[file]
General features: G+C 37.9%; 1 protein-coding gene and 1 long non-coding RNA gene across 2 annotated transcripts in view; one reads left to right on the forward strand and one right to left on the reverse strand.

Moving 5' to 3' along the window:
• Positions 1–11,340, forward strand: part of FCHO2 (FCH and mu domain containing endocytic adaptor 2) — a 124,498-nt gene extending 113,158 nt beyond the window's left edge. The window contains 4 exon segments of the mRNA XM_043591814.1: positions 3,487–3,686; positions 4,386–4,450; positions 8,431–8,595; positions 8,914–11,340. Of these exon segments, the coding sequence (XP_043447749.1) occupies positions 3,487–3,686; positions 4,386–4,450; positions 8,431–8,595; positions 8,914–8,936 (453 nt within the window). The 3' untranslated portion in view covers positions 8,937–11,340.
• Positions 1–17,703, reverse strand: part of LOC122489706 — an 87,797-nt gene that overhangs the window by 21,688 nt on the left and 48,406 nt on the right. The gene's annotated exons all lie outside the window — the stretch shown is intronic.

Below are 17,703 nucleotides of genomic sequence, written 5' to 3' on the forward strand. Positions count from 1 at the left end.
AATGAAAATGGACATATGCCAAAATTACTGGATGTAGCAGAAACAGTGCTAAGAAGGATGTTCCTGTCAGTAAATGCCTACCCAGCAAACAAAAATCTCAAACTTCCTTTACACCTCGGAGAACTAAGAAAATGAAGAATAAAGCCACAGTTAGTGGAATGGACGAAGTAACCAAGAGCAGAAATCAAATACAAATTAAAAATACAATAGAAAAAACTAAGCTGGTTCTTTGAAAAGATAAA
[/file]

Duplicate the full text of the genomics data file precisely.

General features: G+C 37.9%; 1 protein-coding gene and 1 long non-coding RNA gene across 2 annotated transcripts in view; one reads left to right on the forward strand and one right to left on the reverse strand.

Moving 5' to 3' along the window:
• Positions 1–11,340, forward strand: part of FCHO2 (FCH and mu domain containing endocytic adaptor 2) — a 124,498-nt gene extending 113,158 nt beyond the window's left edge. The window contains 4 exon segments of the mRNA XM_043591814.1: positions 3,487–3,686; positions 4,386–4,450; positions 8,431–8,595; positions 8,914–11,340. Of these exon segments, the coding sequence (XP_043447749.1) occupies positions 3,487–3,686; positions 4,386–4,450; positions 8,431–8,595; positions 8,914–8,936 (453 nt within the window). The 3' untranslated portion in view covers positions 8,937–11,340.
• Positions 1–17,703, reverse strand: part of LOC122489706 — an 87,797-nt gene that overhangs the window by 21,688 nt on the left and 48,406 nt on the right. The gene's annotated exons all lie outside the window — the stretch shown is intronic.

Below are 17,703 nucleotides of genomic sequence, written 5' to 3' on the forward strand. Positions count from 1 at the left end.
AATGAAAATGGACATATGCCAAAATTACTGGATGTAGCAGAAACAGTGCTAAGAAGGATGTTCCTGTCAGTAAATGCCTACCCAGCAAACAAAAATCTCAAACTTCCTTTACACCTCGGAGAACTAAGAAAATGAAGAATAAAGCCACAGTTAGTGGAATGGACGAAGTAACCAAGAGCAGAAATCAAATACAAATTAAAAATACAATAGAAAAAACTAAGCTGGTTCTTTGAAAAGATAAA